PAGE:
We need to get back to basics.The birth of children is a blessing and a test, for all of society.How will we care for the smallest? Mom and Dad should not have to both work to make ends meet. Sometimes less is more and when you race for the “must haves” of a commercial society you lose out. In this case, we are losing our children. They are aggressive, temperamental and selfish.They have short attention spans. So instead of turning off the TV and getting them out of the class to run,play and be,we call it ADD or ADHD and drug them into obedience. It is no wonder they strike back.
Our society needs to take a step back. We all deserve a roof,safety,food, clean water and clothing. NOT the newest,biggest,hottest.The essentials. Then and only then can we say we are humane. How we care for others says everything about us.

SNBaird says:

January 10, 2011 : 5 years 37 weeks ago

SNBaird's picture

Six, you’ve touched on so many of the problems facing our society. It’s hard to slow the roller coaster of greed and immediate gratification, and the constant drive to be more outrageous than the last guy. As we saw another tragedy unfold in Arizona, I think it’s also about how divisive our rhetoric has become, and all the while we’re not teaching our kids the critical thinking skills necessary to evaluate the messages they’re hearing. Since there is rarely common ground among the loudest voices on opposing sides, kids may see that anger and blaming appear to be the way we’re tackling problems these days.

None of this is easy to fix. The scope of the problem is beyond comprehension. So, the best we can do is one day at a time, one kid at a time, one family at a time, we offer support, guidance and accountability. We have to start somewhere, right?

Thank you so much for your passionate words!

Matthew John (not verified) says:

January 11, 2011 : 5 years 37 weeks ago

Matthew John's picture

My brother committed suicide in Omaha over 25 years ago so I could on and on about the subtle signs of a troubled person… but I’d rather point parents to a resource: Youtube: The Bomb in the Brain – An Introduction. In only 13 minutes the video walks you through how Adverse Childhood Experiences (based on scientific evidence) relate to future physical/mental health issues in adults. Stefan Molyneux has a 5 part series while this is just the introduction. Adverse Childhood Experiences covers everything from abuse/neglect, sex/alcohol initiation, being bullied at school, etc. The Bomb in the Brain represents the fight/flight sequence (brainstem) which shuts down the rational thinking functions in the developing cortex, leading to future decisions/actions like raging/hurting other and self, ie shooting/suicide. Please check it out. My prayers to everyone in Omaha.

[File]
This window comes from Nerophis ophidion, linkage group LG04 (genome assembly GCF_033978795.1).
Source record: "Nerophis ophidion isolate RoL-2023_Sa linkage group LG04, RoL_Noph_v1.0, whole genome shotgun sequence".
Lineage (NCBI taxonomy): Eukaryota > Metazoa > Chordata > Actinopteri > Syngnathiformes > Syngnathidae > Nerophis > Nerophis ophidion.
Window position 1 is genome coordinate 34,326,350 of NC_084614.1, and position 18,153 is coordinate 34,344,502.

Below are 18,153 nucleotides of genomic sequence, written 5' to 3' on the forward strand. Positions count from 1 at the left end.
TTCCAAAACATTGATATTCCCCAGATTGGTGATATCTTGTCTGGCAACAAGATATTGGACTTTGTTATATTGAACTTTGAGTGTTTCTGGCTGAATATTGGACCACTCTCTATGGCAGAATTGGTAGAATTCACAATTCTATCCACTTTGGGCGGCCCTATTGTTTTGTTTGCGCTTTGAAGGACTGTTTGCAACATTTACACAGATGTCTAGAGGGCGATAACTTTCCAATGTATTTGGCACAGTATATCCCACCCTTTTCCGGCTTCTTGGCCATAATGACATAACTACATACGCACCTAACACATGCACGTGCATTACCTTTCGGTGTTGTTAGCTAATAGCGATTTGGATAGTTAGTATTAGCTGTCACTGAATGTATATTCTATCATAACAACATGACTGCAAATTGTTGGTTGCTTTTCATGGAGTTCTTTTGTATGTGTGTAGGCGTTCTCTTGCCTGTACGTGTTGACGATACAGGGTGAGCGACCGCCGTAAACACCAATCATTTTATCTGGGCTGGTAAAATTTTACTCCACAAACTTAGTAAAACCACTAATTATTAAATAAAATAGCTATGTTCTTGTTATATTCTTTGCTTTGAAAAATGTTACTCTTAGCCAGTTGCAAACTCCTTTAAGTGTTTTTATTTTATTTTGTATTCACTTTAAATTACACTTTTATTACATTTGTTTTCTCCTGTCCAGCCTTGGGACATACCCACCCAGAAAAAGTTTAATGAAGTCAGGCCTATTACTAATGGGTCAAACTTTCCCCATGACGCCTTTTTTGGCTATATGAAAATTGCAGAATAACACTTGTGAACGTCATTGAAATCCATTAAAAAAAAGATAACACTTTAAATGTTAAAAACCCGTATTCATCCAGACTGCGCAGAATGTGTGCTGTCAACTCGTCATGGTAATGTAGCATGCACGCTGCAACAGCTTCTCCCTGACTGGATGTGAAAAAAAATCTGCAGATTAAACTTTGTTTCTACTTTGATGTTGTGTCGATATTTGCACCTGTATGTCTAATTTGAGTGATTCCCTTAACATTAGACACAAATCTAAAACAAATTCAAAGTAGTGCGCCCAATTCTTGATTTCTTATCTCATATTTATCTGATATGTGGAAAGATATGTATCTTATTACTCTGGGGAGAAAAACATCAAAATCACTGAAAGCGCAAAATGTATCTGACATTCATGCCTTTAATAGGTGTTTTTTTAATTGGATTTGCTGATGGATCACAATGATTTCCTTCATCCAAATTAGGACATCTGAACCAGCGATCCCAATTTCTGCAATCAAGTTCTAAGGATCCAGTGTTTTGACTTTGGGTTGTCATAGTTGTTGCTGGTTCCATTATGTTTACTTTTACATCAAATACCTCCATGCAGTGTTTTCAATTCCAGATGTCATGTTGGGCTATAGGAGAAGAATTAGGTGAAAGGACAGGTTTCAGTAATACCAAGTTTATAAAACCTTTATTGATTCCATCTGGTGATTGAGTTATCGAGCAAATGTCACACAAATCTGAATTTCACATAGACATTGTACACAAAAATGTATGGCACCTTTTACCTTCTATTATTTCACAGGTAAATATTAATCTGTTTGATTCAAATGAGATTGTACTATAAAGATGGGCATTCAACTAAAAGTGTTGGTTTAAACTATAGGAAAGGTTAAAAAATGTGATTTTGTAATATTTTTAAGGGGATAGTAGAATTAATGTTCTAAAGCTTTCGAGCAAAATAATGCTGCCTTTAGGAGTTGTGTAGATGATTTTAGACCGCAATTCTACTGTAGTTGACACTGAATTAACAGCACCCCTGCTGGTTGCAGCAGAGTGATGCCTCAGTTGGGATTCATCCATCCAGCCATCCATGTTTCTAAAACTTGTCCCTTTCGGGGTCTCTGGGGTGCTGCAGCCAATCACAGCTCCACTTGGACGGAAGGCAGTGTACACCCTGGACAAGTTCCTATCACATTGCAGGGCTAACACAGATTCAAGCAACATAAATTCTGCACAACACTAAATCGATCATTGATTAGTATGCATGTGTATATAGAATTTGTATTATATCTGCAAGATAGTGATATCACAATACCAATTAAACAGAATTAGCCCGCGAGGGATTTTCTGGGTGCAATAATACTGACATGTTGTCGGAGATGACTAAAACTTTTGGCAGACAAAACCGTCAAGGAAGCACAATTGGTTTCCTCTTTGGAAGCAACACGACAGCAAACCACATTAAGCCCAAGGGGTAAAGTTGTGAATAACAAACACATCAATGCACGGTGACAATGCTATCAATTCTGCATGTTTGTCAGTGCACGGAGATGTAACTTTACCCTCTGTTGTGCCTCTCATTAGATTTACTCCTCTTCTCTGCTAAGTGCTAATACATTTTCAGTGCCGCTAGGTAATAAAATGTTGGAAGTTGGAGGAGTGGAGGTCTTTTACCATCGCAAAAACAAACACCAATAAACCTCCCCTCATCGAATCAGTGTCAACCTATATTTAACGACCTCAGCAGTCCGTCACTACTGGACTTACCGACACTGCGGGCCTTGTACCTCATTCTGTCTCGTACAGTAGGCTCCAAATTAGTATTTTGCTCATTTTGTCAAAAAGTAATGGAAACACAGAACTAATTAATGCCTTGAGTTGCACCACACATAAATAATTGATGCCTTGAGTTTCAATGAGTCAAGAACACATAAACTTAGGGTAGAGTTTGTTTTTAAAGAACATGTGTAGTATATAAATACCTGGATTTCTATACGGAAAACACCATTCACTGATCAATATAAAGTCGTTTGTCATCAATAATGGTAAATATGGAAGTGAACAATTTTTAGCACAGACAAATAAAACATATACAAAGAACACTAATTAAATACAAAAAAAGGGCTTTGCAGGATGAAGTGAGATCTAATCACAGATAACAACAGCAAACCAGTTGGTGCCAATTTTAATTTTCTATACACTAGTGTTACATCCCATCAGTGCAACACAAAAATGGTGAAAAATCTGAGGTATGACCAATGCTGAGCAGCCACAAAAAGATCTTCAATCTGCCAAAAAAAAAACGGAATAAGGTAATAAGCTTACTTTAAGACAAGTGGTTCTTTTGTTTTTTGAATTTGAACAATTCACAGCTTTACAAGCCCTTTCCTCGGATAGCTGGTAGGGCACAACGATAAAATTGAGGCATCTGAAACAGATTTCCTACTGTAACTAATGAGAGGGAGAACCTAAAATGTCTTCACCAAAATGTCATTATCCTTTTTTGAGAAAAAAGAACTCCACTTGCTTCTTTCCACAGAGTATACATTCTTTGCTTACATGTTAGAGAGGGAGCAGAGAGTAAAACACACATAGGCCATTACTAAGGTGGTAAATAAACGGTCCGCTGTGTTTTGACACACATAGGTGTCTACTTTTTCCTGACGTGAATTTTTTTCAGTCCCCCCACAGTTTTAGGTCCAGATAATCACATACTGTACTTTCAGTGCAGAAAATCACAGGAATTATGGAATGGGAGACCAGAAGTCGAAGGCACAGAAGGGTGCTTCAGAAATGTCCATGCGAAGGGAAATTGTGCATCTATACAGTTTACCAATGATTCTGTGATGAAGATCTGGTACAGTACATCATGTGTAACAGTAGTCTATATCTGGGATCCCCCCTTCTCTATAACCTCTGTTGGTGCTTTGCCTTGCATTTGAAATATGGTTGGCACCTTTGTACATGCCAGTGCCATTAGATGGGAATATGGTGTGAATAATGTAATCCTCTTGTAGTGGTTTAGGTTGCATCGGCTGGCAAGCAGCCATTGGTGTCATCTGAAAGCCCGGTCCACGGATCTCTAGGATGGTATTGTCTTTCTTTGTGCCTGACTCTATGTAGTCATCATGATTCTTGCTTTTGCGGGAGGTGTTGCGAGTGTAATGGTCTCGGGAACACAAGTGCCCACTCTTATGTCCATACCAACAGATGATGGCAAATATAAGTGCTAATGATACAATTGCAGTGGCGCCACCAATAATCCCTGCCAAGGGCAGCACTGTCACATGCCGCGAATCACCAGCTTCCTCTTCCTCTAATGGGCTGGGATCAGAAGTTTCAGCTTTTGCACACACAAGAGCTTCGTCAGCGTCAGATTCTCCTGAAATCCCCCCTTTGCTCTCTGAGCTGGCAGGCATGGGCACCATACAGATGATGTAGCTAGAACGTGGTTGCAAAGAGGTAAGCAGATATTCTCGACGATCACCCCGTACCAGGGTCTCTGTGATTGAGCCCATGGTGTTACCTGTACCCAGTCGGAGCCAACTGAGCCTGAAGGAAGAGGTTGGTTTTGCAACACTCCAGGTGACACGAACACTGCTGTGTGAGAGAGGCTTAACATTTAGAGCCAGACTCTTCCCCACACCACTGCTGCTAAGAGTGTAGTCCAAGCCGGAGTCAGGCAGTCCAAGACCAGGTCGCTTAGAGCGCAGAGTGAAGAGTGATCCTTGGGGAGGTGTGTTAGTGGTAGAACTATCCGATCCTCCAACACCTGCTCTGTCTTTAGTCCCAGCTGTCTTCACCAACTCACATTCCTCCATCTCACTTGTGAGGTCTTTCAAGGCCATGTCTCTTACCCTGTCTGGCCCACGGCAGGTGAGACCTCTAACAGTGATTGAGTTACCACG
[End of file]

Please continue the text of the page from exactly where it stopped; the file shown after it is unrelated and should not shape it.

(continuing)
SNBaird says:

January 11, 2011 : 5 years 37 weeks ago

SNBaird's picture

Matthew, I’m so sorry to hear that you lost your brother, and can’t imagine the effect that has had on your life. Yours is one of the many voices that needs to be heard, and I so appreciate you taking the time to comment.

I just began reviewing the Bomb in the Brain video that you reference (http://youtu.be/yT4tzwH_K8M) and find it very thought-provoking. At first glance, it could be seen as fueling the argument that everything comes back to the parents, but a broader perspective could be interpreted that when children are abused (to what degree is unclear, as is exactly what can be termed “abuse”) they are permanently affected, and that negative impact can be generated by anyone in the child’s life with more power and control than he or she has.